Nara is the capital of Japan’s Nara Prefecture, in south-central Honshu. It is one of Japan’s leading tourist destinations with three World Heritage sites.
There are many temples and shrines in Nara, such as “Todai-ji” and “Horyu-ji” which are well-known sightseeing spots. If you are visiting in April, you cannot miss Japan’s most famous cherry blossom spot “Yoshinoyama” – the view of sakura flowers are just superb. If you go to the south of Nara, you can enjoy the nature such as the famous mountains “Odaigahara” and “Mitarai valley”.
You will meet lot of friendly deers in Nara. Please don’t worry as they are very used to humans and will not attack.
Mount Yoshino or Yoshinoyama has been known as the most famous cherry blossom viewing spot in Japan. With over 30,000 cherry trees, the beautiful scenery is a must-see when visiting Nara.
Yoshino Ropeway is one of the oldest ropeways in Japan. Ride this cable car to experience the astonishing views of the mountain.
In 2004 it was designated as part of a UNESCO World Heritage Site under the name Sacred Sites and Pilgrimage Routes in the Kii Mountain Range.
Todaiji Temple is situated in the north of Nara Park and is one of the most well-known tourist attractions in Nara. It is listed as UNESCO World Heritage Site. Todaiji is one of the Seven Great Temples of Nara.
Built and opened in 752 on the order of Emperor Shomu, Todaiji Temple’s Great Buddha Hall (Daibutsu-den) measures 48 metres high (157 foot) and is the largest wooden structure in the world. The hall houses Japan’s largest bronze statue – a darkened figure of the Cosmic Buddha (Dainichi Nyorai).
Nigatsu-do is located within the grounds of Todai-ji, and situated to the east of the Great Buddha Hall.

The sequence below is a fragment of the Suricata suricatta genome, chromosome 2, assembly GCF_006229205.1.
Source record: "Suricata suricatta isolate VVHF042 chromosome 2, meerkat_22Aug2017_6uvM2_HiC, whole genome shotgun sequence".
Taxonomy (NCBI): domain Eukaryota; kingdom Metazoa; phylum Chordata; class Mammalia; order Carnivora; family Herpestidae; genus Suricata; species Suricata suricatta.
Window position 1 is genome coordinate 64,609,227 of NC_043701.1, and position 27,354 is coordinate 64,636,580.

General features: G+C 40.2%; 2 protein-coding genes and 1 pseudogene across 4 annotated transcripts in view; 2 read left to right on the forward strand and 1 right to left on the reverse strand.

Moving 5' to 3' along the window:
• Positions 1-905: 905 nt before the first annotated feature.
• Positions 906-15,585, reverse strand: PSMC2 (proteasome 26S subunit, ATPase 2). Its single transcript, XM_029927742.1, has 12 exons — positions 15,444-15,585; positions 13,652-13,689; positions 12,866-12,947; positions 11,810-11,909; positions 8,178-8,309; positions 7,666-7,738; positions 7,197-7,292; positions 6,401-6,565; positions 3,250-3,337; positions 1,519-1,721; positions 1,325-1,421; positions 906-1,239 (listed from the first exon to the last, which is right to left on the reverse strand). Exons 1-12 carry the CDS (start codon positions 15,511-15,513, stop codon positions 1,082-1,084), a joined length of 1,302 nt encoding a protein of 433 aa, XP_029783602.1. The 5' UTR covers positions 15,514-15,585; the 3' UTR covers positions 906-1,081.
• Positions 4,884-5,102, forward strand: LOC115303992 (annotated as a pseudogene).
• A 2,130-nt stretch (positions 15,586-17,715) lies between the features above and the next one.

The name Nigatsu-do, which translates to “Second Month Hall”, derived from the the service Shuni-e Ceremony been held in the second month of the traditional lunar calendar. Shuni-e Ceremony is a ceremony held each year at certain Buddhist temples in Japan. At present, it starts on 1 March and ends on the 15th of the month.
Founded by Prince Shotoku in 607, Horyu-ji is one of the oldest temples in Japan, and houses the oldest wooden buildings in the world. As with Todai-ji, Horyu-ji is one of the Seven Great Temples of Nara. In 1993, together with Hokki-ji, Horyuji was designated as a UNESCO World Heritage site under the name Buddhist Monuments in the Horyu-ji Area.
Horyu-ji is located in the south of Nara. From Nara station, you can catch Yamatoji Line to Horyuji Station and it is approximately 20 minutes walk.
Yakushi-ji is a Buddhist temple that was one of the Seven Great Temples of Nara. It was established by Emperor Tenmu in 680. When Emperor Tenmu’s wife fell sick, he built Yakushi-ji in prayer for her speedy recovery. The word “Yaku” means medicine in Japanese, and the temple is strongly associated with medicine and health.
Yakushiji is listed by UNESCO as a World Heritage Site.
The Yakushi-ji temple is only a short walk from Kintetsu Nishinokyo Station.
Kofuku-ji is a Buddhist temple that was one of the Seven Great Temples of Nara. The temple was established in Nara at the same time as the capital of Nara in 710. The temple features a five-storied pagoda and a three-storied pagoda. The five-storied pagoda is Japan’s second tallest wooden pagoda, measuring 50 meters height. (The highest is Kyoto’s Toji temple).
Kofukuji is a five minute walk from Kintetsu Nara Station, or a 20 minute walk from JR Nara Station.
Nara Park (Nara-Koen) is a large park with world famous temples, shrines and wild-roaming deers.
From Kintetsu Nara, the park is a 15-minute walk, and Nara station, it is about a 25-minute walk.
There is no admission fee and is free to enter.